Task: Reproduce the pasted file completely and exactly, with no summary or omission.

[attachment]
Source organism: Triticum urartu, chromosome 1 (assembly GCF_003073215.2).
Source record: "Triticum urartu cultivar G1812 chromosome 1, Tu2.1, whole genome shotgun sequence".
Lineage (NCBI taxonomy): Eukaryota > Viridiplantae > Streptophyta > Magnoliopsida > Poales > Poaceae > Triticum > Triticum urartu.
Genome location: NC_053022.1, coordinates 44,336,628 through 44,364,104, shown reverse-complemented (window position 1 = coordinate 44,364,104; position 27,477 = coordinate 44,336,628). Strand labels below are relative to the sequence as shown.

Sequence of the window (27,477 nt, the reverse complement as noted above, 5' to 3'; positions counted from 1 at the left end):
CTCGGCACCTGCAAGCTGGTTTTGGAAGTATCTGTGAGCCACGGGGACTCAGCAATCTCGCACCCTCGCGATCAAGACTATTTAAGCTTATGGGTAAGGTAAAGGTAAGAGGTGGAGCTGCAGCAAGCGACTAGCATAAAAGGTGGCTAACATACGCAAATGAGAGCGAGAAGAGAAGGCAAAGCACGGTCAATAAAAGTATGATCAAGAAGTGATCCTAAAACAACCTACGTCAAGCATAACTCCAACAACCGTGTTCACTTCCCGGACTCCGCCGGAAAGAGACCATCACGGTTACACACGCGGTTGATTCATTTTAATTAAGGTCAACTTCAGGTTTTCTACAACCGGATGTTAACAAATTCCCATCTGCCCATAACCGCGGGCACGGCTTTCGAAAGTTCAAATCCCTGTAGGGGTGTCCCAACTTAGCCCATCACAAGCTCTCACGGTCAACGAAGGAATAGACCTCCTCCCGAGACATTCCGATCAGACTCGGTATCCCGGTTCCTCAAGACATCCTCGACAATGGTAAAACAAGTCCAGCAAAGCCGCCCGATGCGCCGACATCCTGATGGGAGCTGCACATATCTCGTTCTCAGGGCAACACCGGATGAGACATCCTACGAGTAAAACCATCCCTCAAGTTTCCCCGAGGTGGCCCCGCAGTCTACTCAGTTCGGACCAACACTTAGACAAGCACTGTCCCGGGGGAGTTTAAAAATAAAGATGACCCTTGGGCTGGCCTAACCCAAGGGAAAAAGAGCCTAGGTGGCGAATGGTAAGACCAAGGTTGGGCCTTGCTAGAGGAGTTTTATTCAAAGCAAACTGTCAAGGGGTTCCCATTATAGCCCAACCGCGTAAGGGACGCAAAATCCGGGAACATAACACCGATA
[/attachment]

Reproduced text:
Source organism: Triticum urartu, chromosome 1 (assembly GCF_003073215.2).
Source record: "Triticum urartu cultivar G1812 chromosome 1, Tu2.1, whole genome shotgun sequence".
Lineage (NCBI taxonomy): Eukaryota > Viridiplantae > Streptophyta > Magnoliopsida > Poales > Poaceae > Triticum > Triticum urartu.
Genome location: NC_053022.1, coordinates 44,336,628 through 44,364,104, shown reverse-complemented (window position 1 = coordinate 44,364,104; position 27,477 = coordinate 44,336,628). Strand labels below are relative to the sequence as shown.

Sequence of the window (27,477 nt, the reverse complement as noted above, 5' to 3'; positions counted from 1 at the left end):
CTCGGCACCTGCAAGCTGGTTTTGGAAGTATCTGTGAGCCACGGGGACTCAGCAATCTCGCACCCTCGCGATCAAGACTATTTAAGCTTATGGGTAAGGTAAAGGTAAGAGGTGGAGCTGCAGCAAGCGACTAGCATAAAAGGTGGCTAACATACGCAAATGAGAGCGAGAAGAGAAGGCAAAGCACGGTCAATAAAAGTATGATCAAGAAGTGATCCTAAAACAACCTACGTCAAGCATAACTCCAACAACCGTGTTCACTTCCCGGACTCCGCCGGAAAGAGACCATCACGGTTACACACGCGGTTGATTCATTTTAATTAAGGTCAACTTCAGGTTTTCTACAACCGGATGTTAACAAATTCCCATCTGCCCATAACCGCGGGCACGGCTTTCGAAAGTTCAAATCCCTGTAGGGGTGTCCCAACTTAGCCCATCACAAGCTCTCACGGTCAACGAAGGAATAGACCTCCTCCCGAGACATTCCGATCAGACTCGGTATCCCGGTTCCTCAAGACATCCTCGACAATGGTAAAACAAGTCCAGCAAAGCCGCCCGATGCGCCGACATCCTGATGGGAGCTGCACATATCTCGTTCTCAGGGCAACACCGGATGAGACATCCTACGAGTAAAACCATCCCTCAAGTTTCCCCGAGGTGGCCCCGCAGTCTACTCAGTTCGGACCAACACTTAGACAAGCACTGTCCCGGGGGAGTTTAAAAATAAAGATGACCCTTGGGCTGGCCTAACCCAAGGGAAAAAGAGCCTAGGTGGCGAATGGTAAGACCAAGGTTGGGCCTTGCTAGAGGAGTTTTATTCAAAGCAAACTGTCAAGGGGTTCCCATTATAGCCCAACCGCGTAAGGGACGCAAAATCCGGGAACATAACACCGATA